Month: July 2015
According to the lawsuit, Joseph Koucky was admitted to MC-Hinsdale in stable condition on February 6, 2014 and died on April 27, 2014 due to substandard health-care facilities.
The lawsuit claims that the deceased developed bedsores and MC-Hinsdale failed to provide adequate care and physical therapy, thus contributing to his death.
Margaret Koucky, the widow, seeks a compensation of more than $50,000 plus fees and costs of attorney.
Smart, 39, was arrested on January 4, on the charges of forgery, marijuana possession, theft and conspiracy. According to the lawsuit, he died on January 5, 2015, due to health-care negligence as he was shackled and handcuffed during a seizure. He was later taken to UPMC Mercy but could not survive.
The lawsuit claims that it was duty of the jail and the health care providers to ensure Smart’s safety and health, however, the Jail guards and health care providers ignored Smart’s requests for medication.
Following the death of Pablo Padilla Ayala, a Mexican farm-worker who was electrocuted by a power-line of Southern California Edison, a jury has awarded more than $4 million as wrongful death compensation to his family.
Ayala, 31, was killed on July 9, 2010, when his aluminium ladder came in contact with the power-line in Valle Vista, Los Angeles, California.
The wrongful death lawsuit alleged that the line was hazardously close to the farm trees, and Edison did not maintain it properly.
Ken Otto sustained serious injuries after the airbag inflator discharged and hit him on his face on the flightline in Everett, Washington, on November 13, 2014. He was immediately taken to hospital but could not survive.
The wrongful death lawsuit, filed on July 1, claims that Boeing showed negligence in warning Otto and others about the possible hazards of working on a faulty airbag inflator.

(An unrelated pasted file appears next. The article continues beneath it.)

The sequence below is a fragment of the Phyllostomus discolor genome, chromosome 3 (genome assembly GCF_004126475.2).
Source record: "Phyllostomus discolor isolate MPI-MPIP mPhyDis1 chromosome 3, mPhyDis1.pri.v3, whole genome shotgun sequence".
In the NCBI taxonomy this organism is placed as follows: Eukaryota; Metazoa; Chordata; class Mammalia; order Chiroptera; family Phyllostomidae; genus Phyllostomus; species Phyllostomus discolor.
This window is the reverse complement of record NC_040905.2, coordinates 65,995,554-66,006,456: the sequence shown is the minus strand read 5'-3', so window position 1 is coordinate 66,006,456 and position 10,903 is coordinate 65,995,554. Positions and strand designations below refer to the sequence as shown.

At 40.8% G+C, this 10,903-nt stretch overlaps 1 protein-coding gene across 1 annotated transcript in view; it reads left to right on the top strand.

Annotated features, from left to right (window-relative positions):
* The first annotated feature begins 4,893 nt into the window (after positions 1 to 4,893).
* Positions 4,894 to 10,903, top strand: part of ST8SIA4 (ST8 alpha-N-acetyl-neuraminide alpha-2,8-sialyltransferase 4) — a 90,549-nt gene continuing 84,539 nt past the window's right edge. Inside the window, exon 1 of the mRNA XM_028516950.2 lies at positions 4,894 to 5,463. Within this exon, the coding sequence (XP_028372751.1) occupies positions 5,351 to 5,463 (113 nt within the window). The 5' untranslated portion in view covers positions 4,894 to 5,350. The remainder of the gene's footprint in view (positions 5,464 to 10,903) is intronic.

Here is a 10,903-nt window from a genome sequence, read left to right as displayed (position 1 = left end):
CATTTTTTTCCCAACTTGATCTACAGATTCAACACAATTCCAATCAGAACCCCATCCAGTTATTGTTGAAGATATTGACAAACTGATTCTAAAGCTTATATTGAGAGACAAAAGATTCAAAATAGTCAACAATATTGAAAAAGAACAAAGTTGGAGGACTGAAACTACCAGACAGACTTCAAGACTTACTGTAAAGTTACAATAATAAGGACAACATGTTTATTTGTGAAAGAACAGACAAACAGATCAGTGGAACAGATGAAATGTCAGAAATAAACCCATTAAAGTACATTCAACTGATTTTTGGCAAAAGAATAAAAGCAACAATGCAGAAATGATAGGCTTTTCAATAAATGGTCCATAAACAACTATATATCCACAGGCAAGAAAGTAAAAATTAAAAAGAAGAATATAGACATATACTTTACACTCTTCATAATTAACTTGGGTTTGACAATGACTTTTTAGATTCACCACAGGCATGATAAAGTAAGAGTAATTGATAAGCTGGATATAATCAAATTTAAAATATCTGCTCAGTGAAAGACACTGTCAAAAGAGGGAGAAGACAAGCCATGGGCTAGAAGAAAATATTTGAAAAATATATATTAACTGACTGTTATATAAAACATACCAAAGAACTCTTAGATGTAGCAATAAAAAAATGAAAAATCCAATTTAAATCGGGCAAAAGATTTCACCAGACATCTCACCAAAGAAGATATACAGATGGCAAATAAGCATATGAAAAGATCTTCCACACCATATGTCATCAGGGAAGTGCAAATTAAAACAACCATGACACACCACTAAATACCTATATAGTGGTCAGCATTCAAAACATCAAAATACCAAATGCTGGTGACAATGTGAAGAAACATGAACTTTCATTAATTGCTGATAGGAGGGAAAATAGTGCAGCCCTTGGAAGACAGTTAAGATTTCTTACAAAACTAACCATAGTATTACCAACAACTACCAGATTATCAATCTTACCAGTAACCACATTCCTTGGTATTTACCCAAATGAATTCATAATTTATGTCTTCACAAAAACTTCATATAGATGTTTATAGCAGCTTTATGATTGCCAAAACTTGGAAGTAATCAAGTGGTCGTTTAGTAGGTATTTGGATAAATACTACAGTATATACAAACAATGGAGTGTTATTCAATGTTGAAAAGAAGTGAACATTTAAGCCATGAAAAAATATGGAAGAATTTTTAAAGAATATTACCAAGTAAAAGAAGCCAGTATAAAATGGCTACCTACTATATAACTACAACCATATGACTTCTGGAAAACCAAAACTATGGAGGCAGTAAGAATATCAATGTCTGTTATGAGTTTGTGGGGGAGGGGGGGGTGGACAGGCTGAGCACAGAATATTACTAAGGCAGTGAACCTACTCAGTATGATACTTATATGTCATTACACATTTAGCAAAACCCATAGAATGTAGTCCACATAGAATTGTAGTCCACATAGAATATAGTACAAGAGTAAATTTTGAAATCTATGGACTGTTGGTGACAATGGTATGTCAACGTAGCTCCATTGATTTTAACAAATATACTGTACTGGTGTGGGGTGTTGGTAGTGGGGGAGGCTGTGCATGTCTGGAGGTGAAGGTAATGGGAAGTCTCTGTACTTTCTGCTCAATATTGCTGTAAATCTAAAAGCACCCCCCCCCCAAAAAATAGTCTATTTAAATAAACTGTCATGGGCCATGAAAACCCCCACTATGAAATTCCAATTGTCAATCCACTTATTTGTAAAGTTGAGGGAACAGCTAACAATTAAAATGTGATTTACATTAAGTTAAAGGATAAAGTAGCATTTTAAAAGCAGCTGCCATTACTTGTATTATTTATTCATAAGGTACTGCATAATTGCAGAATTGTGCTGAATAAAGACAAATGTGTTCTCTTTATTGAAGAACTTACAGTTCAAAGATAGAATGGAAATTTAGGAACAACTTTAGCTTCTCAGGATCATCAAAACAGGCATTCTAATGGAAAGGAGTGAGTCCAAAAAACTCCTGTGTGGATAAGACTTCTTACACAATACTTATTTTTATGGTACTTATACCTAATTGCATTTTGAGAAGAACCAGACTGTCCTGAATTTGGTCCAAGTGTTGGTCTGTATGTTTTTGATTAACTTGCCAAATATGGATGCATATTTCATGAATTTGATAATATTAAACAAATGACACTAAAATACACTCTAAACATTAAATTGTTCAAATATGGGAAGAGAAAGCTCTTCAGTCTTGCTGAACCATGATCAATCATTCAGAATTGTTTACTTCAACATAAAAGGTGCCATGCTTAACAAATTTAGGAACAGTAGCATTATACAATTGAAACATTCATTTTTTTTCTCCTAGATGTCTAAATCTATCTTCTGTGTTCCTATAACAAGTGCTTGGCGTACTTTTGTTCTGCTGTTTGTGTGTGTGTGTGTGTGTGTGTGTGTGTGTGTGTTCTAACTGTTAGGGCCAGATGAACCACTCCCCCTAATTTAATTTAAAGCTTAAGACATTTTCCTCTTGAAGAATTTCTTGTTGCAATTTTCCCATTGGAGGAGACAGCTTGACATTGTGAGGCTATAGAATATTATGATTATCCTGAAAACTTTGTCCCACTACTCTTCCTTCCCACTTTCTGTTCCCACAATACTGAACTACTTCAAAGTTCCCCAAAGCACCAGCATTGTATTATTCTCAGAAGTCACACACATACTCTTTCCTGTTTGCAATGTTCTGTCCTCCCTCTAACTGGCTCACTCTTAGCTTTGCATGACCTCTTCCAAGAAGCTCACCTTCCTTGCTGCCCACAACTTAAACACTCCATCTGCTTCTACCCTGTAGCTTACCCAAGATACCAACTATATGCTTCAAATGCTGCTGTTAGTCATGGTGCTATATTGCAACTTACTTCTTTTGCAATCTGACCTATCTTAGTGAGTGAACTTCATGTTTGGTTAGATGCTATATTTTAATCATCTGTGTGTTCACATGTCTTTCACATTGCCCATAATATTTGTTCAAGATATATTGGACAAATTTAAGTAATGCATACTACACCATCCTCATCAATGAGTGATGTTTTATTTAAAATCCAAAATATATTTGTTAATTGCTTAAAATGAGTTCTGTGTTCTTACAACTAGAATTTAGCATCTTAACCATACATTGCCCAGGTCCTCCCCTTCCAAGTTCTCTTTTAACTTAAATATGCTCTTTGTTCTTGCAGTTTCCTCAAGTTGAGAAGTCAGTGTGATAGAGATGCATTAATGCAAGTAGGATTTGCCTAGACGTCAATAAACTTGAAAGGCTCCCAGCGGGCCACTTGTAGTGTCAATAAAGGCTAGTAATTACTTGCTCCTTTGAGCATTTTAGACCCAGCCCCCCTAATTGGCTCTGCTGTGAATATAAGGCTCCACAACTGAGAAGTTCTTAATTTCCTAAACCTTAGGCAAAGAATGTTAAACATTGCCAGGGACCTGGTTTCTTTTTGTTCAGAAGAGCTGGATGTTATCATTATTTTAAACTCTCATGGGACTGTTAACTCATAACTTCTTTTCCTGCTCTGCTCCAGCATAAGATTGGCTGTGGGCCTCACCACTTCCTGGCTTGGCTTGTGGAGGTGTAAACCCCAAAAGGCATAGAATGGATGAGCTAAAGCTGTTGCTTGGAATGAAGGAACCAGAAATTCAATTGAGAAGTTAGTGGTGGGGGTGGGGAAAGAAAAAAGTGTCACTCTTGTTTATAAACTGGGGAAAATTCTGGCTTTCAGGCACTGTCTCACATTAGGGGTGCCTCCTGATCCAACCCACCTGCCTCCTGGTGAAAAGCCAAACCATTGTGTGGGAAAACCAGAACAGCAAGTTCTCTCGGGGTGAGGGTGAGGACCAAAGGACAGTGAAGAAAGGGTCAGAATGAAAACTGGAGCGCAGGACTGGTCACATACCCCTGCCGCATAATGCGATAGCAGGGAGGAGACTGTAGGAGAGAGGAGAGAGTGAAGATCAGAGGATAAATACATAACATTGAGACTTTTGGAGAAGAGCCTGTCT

The father of Johnathan Taylor, who was killed on June 28, 2014 at Hunting Ridge Road, North Raleigh in North Carolina, while driving drunk, has sued the businesses who served and supplied alcohol at the wedding party Johnathan had attended before the crash.
Johnathan, 18, who was a fresh graduate, was returning from a wedding party held at physician Charles Matthews’s home, when his car smashed into a tree.
The wrongful- death lawsuit was filed by the Taylors against “Ridgewood Wine & Beer”, the company that supplied alcohol at the party, and “Parizade”, a Durham caterer and restaurant, that served alcohol at the party. The Wake County ABC Board is also being sued for selling alcohol to underage, as the Taylors claim Johnathan had visited ABC store at Cameron Village before the party.
Robert Gildersleeve Jr., 45, who was the vice president of a food safety company ‘Ecolab’, was killed along with 7 other people when the Amtrak train derailed after approaching a sharp curve at the speed of over 100 mph. Over 200 people were injured in the accident.
The wrongful-death lawsuit was filed on June 29 on behalf of Gildersleeve’s wife Danna, 2 children and his parents.
Passengers of Asiana Airlines Flight 214 that crashed in San Francisco in 2013 have filed a class action suit in South Korea.
There were about 300 passengers aboard the ill-fated Boeing 777 plane at the time of crash. Three Chinese passengers were killed while around 180 others were injured.